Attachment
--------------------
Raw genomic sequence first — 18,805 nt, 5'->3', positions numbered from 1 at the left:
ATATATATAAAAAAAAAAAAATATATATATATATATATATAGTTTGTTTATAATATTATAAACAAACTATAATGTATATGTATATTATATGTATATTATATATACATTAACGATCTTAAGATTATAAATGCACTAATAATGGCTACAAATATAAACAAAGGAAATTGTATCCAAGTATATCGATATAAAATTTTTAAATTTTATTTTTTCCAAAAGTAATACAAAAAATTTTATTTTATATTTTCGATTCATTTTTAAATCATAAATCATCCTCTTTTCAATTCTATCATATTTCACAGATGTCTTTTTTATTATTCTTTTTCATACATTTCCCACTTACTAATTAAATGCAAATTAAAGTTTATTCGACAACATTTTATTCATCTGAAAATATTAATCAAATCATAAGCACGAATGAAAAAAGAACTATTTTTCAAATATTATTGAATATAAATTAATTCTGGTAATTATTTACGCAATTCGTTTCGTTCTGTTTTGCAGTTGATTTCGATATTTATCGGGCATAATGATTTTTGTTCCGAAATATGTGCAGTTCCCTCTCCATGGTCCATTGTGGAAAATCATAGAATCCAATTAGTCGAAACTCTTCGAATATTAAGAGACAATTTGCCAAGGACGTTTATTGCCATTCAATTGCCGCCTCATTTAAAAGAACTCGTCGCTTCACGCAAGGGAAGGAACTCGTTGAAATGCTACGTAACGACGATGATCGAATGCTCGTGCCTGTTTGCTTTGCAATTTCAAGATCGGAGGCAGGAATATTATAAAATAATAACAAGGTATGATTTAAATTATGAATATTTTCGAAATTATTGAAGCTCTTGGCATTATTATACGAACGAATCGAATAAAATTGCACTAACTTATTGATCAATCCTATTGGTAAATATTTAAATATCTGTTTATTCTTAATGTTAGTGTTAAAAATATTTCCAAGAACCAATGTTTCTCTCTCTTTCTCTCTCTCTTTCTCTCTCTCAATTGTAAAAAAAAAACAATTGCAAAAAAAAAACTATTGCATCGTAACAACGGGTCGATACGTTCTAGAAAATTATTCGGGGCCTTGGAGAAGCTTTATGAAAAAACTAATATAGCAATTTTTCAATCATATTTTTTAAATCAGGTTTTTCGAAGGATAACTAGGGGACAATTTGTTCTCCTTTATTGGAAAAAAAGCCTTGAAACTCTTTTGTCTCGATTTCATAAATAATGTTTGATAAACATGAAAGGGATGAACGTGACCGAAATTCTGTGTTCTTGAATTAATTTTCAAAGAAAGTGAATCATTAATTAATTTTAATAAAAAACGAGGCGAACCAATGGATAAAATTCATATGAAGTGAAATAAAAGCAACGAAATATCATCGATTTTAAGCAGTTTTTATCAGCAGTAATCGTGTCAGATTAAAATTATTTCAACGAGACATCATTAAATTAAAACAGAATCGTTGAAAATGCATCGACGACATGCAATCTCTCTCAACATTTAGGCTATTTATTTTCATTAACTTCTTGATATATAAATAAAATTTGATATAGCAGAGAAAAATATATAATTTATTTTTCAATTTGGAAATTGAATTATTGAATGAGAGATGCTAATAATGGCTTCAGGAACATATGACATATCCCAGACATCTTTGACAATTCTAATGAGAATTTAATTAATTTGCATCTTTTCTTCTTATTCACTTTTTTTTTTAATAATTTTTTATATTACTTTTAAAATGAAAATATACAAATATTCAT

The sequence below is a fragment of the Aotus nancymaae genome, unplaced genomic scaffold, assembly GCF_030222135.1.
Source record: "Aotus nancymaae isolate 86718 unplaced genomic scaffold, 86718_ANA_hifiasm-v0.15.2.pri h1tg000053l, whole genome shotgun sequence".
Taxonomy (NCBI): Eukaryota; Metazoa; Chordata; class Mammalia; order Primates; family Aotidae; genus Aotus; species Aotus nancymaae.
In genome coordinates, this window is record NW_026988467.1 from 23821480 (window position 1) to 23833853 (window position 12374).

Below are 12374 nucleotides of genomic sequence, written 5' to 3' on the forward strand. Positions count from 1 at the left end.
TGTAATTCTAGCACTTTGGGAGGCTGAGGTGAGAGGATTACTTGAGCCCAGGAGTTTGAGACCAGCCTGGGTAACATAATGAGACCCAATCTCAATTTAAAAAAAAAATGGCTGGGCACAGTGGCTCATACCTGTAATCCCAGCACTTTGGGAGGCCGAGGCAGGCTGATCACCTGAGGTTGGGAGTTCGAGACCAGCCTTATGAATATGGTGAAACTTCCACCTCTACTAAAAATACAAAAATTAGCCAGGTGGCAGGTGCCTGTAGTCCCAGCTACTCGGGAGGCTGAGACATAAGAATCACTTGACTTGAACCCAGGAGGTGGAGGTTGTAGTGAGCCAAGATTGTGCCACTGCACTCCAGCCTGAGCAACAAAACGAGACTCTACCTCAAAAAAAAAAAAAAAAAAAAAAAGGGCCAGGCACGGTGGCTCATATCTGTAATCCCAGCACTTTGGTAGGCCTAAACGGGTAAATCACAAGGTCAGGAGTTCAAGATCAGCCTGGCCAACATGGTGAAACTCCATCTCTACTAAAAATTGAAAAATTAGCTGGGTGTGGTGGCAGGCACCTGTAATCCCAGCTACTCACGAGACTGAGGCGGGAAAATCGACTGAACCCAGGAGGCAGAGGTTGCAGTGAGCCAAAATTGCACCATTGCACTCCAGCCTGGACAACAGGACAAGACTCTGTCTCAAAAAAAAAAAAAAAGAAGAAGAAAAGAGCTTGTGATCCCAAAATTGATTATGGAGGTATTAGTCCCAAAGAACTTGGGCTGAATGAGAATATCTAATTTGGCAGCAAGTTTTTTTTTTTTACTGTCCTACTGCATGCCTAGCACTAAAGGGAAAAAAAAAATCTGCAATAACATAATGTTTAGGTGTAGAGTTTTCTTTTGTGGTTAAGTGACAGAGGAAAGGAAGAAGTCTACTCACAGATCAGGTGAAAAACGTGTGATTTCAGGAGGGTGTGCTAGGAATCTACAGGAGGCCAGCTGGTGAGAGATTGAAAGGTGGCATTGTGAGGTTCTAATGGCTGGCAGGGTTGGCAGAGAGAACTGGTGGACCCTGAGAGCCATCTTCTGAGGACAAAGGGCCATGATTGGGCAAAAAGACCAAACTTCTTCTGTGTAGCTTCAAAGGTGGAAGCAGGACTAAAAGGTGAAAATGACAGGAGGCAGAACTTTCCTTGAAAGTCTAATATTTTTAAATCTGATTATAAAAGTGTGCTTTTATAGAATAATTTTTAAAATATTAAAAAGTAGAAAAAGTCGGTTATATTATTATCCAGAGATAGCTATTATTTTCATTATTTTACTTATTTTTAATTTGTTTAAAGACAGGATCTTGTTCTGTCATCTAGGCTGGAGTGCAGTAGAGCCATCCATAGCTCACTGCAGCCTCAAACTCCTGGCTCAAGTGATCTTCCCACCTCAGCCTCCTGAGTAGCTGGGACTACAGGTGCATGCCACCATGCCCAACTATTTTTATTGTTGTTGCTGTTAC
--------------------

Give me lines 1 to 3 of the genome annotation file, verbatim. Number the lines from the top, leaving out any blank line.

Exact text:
Raw genomic sequence first — 18,805 nt, 5'->3', positions numbered from 1 at the left:
ATATATATAAAAAAAAAAAAATATATATATATATATATATAGTTTGTTTATAATATTATAAACAAACTATAATGTATATGTATATTATATGTATATTATATATACATTAACGATCTTAAGATTATAAATGCACTAATAATGGCTACAAATATAAACAAAGGAAATTGTATCCAAGTATATCGATATAAAATTTTTAAATTTTATTTTTTCCAAAAGTAATACAAAAAATTTTATTTTATATTTTCGATTCATTTTTAAATCATAAATCATCCTCTTTTCAATTCTATCATATTTCACAGATGTCTTTTTTATTATTCTTTTTCATACATTTCCCACTTACTAATTAAATGCAAATTAAAGTTTATTCGACAACATTTTATTCATCTGAAAATATTAATCAAATCATAAGCACGAATGAAAAAAGAACTATTTTTCAAATATTATTGAATATAAATTAATTCTGGTAATTATTTACGCAATTCGTTTCGTTCTGTTTTGCAGTTGATTTCGATATTTATCGGGCATAATGATTTTTGTTCCGAAATATGTGCAGTTCCCTCTCCATGGTCCATTGTGGAAAATCATAGAATCCAATTAGTCGAAACTCTTCGAATATTAAGAGACAATTTGCCAAGGACGTTTATTGCCATTCAATTGCCGCCTCATTTAAAAGAACTCGTCGCTTCACGCAAGGGAAGGAACTCGTTGAAATGCTACGTAACGACGATGATCGAATGCTCGTGCCTGTTTGCTTTGCAATTTCAAGATCGGAGGCAGGAATATTATAAAATAATAACAAGGTATGATTTAAATTATGAATATTTTCGAAATTATTGAAGCTCTTGGCATTATTATACGAACGAATCGAATAAAATTGCACTAACTTATTGATCAATCCTATTGGTAAATATTTAAATATCTGTTTATTCTTAATGTTAGTGTTAAAAATATTTCCAAGAACCAATGTTTCTCTCTCTTTCTCTCTCTCTTTCTCTCTCTCAATTGTAAAAAAAAAACAATTGCAAAAAAAAAACTATTGCATCGTAACAACGGGTCGATACGTTCTAGAAAATTATTCGGGGCCTTGGAGAAGCTTTATGAAAAAACTAATATAGCAATTTTTCAATCATATTTTTTAAATCAGGTTTTTCGAAGGATAACTAGGGGACAATTTGTTCTCCTTTATTGGAAAAAAAGCCTTGAAACTCTTTTGTCTCGATTTCATAAATAATGTTTGATAAACATGAAAGGGATGAACGTGACCGAAATTCTGTGTTCTTGAATTAATTTTCAAAGAAAGTGAATCATTAATTAATTTTAATAAAAAACGAGGCGAACCAATGGATAAAATTCATATGAAGTGAAATAAAAGCAACGAAATATCATCGATTTTAAGCAGTTTTTATCAGCAGTAATCGTGTCAGATTAAAATTATTTCAACGAGACATCATTAAATTAAAACAGAATCGTTGAAAATGCATCGACGACATGCAATCTCTCTCAACATTTAGGCTATTTATTTTCATTAACTTCTTGATATATAAATAAAATTTGATATAGCAGAGAAAAATATATAATTTATTTTTCAATTTGGAAATTGAATTATTGAATGAGAGATGCTAATAATGGCTTCAGGAACATATGACATATCCCAGACATCTTTGACAATTCTAATGAGAATTTAATTAATTTGCATCTTTTCTTCTTATTCACTTTTTTTTTTAATAATTTTTTATATTACTTTTAAAATGAAAATATACAAATATTCAT

The sequence below is a fragment of the Aotus nancymaae genome, unplaced genomic scaffold, assembly GCF_030222135.1.